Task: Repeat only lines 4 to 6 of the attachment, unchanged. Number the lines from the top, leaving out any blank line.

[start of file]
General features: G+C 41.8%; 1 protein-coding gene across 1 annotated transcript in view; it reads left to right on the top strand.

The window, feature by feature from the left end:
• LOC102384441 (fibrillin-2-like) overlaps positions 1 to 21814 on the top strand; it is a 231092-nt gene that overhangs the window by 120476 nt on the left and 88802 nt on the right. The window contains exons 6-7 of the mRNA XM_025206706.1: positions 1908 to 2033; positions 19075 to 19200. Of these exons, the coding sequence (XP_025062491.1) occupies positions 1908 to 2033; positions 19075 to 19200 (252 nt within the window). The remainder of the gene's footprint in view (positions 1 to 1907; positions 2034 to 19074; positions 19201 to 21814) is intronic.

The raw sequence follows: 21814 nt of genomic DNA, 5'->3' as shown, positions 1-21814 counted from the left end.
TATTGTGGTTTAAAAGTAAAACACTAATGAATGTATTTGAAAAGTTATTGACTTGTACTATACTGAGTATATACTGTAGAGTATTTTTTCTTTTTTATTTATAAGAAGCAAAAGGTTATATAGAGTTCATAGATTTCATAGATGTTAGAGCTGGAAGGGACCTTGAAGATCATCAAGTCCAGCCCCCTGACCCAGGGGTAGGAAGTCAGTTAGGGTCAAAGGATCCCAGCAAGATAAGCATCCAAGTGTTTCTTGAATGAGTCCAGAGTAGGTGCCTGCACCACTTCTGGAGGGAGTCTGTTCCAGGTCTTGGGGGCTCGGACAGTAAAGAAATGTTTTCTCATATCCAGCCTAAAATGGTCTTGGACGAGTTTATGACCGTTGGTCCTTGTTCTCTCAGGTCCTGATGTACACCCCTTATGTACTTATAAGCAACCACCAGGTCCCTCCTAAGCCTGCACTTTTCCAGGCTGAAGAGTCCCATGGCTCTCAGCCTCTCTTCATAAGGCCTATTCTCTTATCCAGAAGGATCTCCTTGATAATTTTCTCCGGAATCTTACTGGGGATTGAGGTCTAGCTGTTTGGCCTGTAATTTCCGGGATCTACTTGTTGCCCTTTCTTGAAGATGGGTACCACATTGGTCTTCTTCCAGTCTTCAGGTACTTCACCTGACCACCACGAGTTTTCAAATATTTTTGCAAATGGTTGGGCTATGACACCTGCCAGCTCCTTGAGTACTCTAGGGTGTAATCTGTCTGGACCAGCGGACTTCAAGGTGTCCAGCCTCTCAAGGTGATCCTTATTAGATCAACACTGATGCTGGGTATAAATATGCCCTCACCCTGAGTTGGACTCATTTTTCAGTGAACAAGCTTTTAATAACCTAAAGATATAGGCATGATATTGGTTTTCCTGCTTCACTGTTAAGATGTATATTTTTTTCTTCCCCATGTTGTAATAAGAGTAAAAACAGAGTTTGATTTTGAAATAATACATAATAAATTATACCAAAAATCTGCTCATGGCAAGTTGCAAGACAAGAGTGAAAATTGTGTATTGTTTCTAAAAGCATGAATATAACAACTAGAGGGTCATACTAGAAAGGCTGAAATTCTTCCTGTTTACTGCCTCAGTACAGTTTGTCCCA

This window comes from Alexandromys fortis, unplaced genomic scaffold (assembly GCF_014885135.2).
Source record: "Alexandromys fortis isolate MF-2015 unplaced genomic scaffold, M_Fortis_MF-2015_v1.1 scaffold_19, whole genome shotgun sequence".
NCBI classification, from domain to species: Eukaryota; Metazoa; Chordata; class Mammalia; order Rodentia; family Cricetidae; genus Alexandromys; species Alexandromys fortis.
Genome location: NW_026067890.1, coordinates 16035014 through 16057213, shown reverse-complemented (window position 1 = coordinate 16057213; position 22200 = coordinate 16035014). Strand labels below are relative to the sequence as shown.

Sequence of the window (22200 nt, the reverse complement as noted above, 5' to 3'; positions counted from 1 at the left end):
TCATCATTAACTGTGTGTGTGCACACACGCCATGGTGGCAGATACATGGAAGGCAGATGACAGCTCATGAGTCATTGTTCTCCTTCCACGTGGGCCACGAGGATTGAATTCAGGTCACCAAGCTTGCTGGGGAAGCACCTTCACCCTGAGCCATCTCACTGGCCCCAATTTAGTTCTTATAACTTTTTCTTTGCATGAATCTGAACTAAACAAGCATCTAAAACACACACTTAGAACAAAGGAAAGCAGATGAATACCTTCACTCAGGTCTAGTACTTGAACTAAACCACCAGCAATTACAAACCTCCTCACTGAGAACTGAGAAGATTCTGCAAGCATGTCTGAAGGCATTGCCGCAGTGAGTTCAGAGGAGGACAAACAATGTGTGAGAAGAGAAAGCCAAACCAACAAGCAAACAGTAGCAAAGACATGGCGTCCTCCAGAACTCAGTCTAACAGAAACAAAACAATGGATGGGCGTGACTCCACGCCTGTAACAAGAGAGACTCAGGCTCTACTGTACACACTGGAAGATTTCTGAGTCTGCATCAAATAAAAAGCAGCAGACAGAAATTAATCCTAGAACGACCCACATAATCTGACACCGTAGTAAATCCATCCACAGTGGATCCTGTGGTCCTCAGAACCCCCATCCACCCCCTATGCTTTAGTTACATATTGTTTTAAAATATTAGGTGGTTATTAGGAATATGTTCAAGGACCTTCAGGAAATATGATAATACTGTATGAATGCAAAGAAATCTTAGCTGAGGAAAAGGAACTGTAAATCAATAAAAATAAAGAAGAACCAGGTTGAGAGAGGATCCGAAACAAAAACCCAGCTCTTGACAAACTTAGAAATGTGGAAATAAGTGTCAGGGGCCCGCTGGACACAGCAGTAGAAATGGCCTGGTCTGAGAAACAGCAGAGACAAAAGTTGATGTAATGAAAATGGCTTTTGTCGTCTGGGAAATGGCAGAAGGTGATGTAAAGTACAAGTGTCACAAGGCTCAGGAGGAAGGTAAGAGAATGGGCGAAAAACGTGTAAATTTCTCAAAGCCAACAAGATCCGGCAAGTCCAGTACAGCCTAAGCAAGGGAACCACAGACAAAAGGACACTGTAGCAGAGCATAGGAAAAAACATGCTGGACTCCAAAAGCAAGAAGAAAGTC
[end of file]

The raw sequence follows: 21814 nt of genomic DNA, 5'->3' as shown, positions 1-21814 counted from the left end.
TATTGTGGTTTAAAAGTAAAACACTAATGAATGTATTTGAAAAGTTATTGACTTGTACTATACTGAGTATATACTGTAGAGTATTTTTTCTTTTTTATTTATAAGAAGCAAAAGGTTATATAGAGTTCATAGATTTCATAGATGTTAGAGCTGGAAGGGACCTTGAAGATCATCAAGTCCAGCCCCCTGACCCAGGGGTAGGAAGTCAGTTAGGGTCAAAGGATCCCAGCAAGATAAGCATCCAAGTGTTTCTTGAATGAGTCCAGAGTAGGTGCCTGCACCACTTCTGGAGGGAGTCTGTTCCAGGTCTTGGGGGCTCGGACAGTAAAGAAATGTTTTCTCATATCCAGCCTAAAATGGTCTTGGACGAGTTTATGACCGTTGGTCCTTGTTCTCTCAGGTCCTGATGTACACCCCTTATGTACTTATAAGCAACCACCAGGTCCCTCCTAAGCCTGCACTTTTCCAGGCTGAAGAGTCCCATGGCTCTCAGCCTCTCTTCATAAGGCCTATTCTCTTATCCAGAAGGATCTCCTTGATAATTTTCTCCGGAATCTTACTGGGGATTGAGGTCTAGCTGTTTGGCCTGTAATTTCCGGGATCTACTTGTTGCCCTTTCTTGAAGATGGGTACCACATTGGTCTTCTTCCAGTCTTCAGGTACTTCACCTGACCACCACGAGTTTTCAAATATTTTTGCAAATGGTTGGGCTATGACACCTGCCAGCTCCTTGAGTACTCTAGGGTGTAATCTGTCTGGACCAGCGGACTTCAAGGTGTCCAGCCTCTCAAGGTGATCCTTATTAGATCAACACTGATGCTGGGTATAAATATGCCCTCACCCTGAGTTGGACTCATTTTTCAGTGAACAAGCTTTTAATAACCTAAAGATATAGGCATGATATTGGTTTTCCTGCTTCACTGTTAAGATGTATATTTTTTTCTTCCCCATGTTGTAATAAGAGTAAAAACAGAGTTTGATTTTGAAATAATACATAATAAATTATACCAAAAATCTGCTCATGGCAAGTTGCAAGACAAGAGTGAAAATTGTGTATTGTTTCTAAAAGCATGAATATAACAACTAGAGGGTCATACTAGAAAGGCTGAAATTCTTCCTGTTTACTGCCTCAGTACAGTTTGTCCCA

This window comes from Alexandromys fortis, unplaced genomic scaffold (assembly GCF_014885135.2).